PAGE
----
The Seven Super-Samurai: Ben Raab on 'JLA: Shogun of Steel'

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Mix one part wuxia story, and one part Justice League and what do you get?

If you're Ben Raab, you get the new Elseworlds special, "JLA: Shogun of Steel" coming from DC Comics on February 6.

"Instead of landing in 20th century Smallville, Kansas, Superman's rocket lands several centuries earlier in ancient Japan during a time of civil unrest," Raab told CBR News. "But he's not the only Kryptonian who arrives ... Years later, after one of them -- the 'Shogun of Steel' -- has dominated the land of the rising sun, the other must help a group of rebels to take back the divided nation and unite it under the banner of a NEW Shogun ..."

There was a time when nearly all Elseworld tales were Batman books, and the few that weren't were Superman books. "Shogun of Steel" may have "JLA" in the title, but there's no question as to who's the star.

"Actually, this started out as a Superman Elseworlds, but it was later decided to drape it in the 'JLA' banner because of some of the other characters that appear in the book. And, of course, because of the high interest in JLA projects, these days. And if that's what it takes to draw people's attention to it, then I'm behind it completely. Superman is still the central figure around which 90 percent of the plot revolves, but this isn't just his story so it makes sense to share the billing, so to speak."

As to who those other characters are, Raab is staying tight-lipped.

"Well, let's just say there are analogs to some of the current DCU heroes ... but not all of them are immediately recognizable. People will just have to check it out to see who turns up ... and in what form ..."

"Shogun of Steel" was born in part because the name worked for Raab, and partly out of a fascination with the Pacific Rim.

"I don't know if it's because of some innate fascination with that part of the world, or the fact that I grew up on Godzilla movies and cartoons like G-Force, but Asian motifs seem to keep sneaking into a lot of my work lately. Whether it be Hong Kong action flicks like the movies of John Woo, or modern Chinese fables like 'Crouching Tiger, Hidden Dragon' or just about any Akira Kurosawa film, I'm drawn to Eastern stories. They always seem so epic, so mystical and so tragic. Which is exactly what we were going for with 'Shogun of Steel.' It has all that, and more."

With manga-influenced comics still popular with many fans, some Asia-themed projects might have gone that route artistically, but Raab left the decision in Justiniano's hands, and he ended up with a more Western comics look to the work.

"I trust Josue's artistic vision implicitly. Whichever direction he wanted to go with the look of the book, I supported 150 percent. I think readers will be really amazed at what he's done with this story. The art is simply breathtaking."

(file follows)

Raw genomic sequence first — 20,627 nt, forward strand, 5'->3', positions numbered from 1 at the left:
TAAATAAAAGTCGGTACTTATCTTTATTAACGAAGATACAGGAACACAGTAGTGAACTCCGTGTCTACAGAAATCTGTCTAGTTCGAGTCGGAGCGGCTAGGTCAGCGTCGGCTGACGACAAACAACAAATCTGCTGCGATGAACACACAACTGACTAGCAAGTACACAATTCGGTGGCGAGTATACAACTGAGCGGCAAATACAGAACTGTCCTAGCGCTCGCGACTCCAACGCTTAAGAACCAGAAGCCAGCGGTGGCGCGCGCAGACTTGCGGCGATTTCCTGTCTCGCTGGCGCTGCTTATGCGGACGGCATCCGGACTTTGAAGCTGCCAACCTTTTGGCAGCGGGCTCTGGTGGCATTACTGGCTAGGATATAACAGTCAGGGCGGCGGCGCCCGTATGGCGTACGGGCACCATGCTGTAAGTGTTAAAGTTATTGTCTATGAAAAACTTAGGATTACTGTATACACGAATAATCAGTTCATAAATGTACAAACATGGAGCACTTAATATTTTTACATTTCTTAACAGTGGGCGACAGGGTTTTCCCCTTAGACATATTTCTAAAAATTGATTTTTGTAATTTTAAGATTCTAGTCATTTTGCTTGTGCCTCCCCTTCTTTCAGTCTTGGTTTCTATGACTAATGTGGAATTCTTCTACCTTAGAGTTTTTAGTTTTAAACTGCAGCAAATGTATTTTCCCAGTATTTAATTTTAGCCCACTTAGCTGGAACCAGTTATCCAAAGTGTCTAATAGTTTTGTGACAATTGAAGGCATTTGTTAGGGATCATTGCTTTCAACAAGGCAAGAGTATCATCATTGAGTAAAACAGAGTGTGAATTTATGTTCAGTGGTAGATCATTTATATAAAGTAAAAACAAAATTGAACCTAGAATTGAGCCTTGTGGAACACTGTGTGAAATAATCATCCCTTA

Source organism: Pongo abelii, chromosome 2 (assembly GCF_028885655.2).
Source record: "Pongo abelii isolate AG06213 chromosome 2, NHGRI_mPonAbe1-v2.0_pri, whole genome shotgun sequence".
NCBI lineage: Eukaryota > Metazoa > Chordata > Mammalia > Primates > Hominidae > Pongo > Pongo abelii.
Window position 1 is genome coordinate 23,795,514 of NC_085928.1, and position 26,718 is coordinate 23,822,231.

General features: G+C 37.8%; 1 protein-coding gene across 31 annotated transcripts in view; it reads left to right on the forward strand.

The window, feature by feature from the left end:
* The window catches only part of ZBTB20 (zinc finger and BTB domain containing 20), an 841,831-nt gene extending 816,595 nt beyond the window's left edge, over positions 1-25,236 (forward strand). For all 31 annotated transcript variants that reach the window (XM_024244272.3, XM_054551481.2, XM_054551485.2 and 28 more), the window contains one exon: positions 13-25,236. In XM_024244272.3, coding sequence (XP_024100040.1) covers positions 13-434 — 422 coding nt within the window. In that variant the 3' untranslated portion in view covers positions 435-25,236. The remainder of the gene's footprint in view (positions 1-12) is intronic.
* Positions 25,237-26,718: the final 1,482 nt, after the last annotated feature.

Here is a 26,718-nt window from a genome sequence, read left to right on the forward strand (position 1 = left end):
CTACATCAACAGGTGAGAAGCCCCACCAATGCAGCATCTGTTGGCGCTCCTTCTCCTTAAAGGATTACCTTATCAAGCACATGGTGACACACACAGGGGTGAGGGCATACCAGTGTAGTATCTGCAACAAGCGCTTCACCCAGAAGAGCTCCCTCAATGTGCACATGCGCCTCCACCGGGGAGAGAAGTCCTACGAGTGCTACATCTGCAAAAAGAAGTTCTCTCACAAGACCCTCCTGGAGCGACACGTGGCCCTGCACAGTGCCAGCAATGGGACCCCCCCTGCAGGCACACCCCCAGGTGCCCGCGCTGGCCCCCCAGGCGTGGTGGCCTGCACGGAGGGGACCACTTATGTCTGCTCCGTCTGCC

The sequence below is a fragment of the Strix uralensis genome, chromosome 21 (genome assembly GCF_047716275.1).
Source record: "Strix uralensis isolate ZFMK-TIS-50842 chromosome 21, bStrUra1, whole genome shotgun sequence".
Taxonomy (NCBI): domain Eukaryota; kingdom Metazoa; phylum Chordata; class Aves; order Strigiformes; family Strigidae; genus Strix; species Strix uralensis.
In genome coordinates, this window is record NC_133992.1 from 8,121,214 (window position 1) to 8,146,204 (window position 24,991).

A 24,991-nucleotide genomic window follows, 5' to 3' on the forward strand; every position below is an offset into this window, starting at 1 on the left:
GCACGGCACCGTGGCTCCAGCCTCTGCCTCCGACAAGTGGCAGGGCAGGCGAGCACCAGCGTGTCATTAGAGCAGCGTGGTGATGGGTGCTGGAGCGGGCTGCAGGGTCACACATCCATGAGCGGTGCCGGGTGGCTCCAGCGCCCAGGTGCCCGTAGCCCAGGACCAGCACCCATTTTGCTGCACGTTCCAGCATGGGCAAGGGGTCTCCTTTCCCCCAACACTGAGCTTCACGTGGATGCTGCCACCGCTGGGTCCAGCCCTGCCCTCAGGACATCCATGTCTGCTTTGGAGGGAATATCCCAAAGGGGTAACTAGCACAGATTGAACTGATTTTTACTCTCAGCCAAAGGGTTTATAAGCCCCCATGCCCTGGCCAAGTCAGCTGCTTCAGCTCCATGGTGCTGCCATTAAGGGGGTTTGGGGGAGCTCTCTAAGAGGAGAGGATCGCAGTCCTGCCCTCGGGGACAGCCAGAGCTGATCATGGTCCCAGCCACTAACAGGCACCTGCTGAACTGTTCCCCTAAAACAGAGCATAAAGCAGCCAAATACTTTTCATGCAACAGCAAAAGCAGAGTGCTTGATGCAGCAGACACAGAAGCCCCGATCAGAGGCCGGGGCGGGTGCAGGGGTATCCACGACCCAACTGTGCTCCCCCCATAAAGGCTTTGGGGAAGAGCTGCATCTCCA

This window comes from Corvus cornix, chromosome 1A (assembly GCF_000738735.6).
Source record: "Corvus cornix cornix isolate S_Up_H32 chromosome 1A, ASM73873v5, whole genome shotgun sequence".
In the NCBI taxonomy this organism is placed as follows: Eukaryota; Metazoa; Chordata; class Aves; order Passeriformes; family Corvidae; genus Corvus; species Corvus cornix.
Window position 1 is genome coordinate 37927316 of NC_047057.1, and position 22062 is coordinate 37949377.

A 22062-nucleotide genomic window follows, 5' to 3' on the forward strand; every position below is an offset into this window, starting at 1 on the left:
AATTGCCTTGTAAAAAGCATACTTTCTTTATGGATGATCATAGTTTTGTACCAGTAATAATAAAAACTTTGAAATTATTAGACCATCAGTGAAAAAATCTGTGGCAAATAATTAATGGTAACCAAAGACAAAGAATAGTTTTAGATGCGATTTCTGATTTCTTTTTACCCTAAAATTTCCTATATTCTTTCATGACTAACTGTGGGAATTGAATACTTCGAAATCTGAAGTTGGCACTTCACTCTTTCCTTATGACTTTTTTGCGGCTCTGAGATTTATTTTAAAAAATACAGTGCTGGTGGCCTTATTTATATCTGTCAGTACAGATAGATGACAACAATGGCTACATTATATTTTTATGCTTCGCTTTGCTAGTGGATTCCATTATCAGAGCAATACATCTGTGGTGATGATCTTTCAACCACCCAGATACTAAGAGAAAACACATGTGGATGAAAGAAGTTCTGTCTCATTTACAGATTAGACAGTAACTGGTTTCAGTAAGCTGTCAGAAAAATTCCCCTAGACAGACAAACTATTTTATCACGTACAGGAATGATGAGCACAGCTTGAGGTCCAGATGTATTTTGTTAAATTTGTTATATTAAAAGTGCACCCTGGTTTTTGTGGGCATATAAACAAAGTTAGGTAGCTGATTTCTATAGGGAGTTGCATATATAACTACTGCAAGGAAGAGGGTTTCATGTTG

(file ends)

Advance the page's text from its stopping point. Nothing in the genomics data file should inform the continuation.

Beyond "Shogun of Steel," Raab is keeping busy for the next few months.

"First up is my contribution to DC's 9/11 Benefit book ... A 4-page story entitled 'A Tale of Two Americans' drawn by Roger Robinson. It was a real honor to be included in this project, alongside some of the industry's greatest creators. I sincerely hope people will check it out, as it's all for a great cause.

"Then there's 'The Phantom: The Ghost Killer,' due out sometime this February. It's a 48-page one shot featuring the Ghost Who Walks, drawn by Spanish artist Fernando Blanco. It's the first in a series of self-contained, prestige format graphic novels being published by Moonstone Books. Future stories of mine which should be out sometime later this year include 'The Singh Web' (also drawn by Fernando) and 'The Hunt' (drawn by Lou Manna). What makes this series of Phantom adventures so exciting is the fact that because each issue is its own story, every single one is a great jumping on point for readers both new and old. I'm also one of the contributing writers to Egmont's 'Fantomen' series in Scandinavia, and will have a couple more stories out overseas this year, as well.

"On the heels of that comes 'Cryptopia,' my creator-owned book with artist Pat Quinn that's debuting as part of the 'Image Introduces' series by Image Comics. It's the story of Dr. Shannon Palmer, a cryptozoologist looking to prove the existence of creatures ranging from Bigfoot to the Loch Ness Monster to dozens of other hidden species we don't even know about ... yet. The first issue is a 22-page prologue to a much larger 'murder mystery adventure' that's part Jurassic Park, part Usual Suspects. Although the book debuts on April 3rd, we're already in the process of selling the option to develop Cryptopia into films and a possible television series to Goodman/Rosen productions here in Hollywood.

"I've also completed a couple of Green Lantern-related stories. One is the lead story for the upcoming 'Green Lantern Secret Files & Origins.' The other is this year's 'Green Lantern' annual. And then there's the fill-in issue I did for the Superman office which I believe will be appearing in the May issue of 'Action Comics.'

"I'm also helping develop a new comic magazine entitled 'Comiculture' alongside industry vets like Klaus Janson, Steve Buccellato, Don Hudson, Marc Siry and Rob Tokar. It's an anthology series featuring a wide variety of stories that highlight just how diverse comic books can be. We're shooting to have the first issue out at San Diego Con. There'll also be a Web site showcasing the projects that will act as a complement to the book. More on this as things develop.

"And finally, to bring things full circle, there's a project Josue and I are working on for DC which I'm not sure if I'm at liberty to discuss right now, so let's just leave it at that and tell your readers to stay tuned!

"So, yeah, I'm keepin' busy ..."

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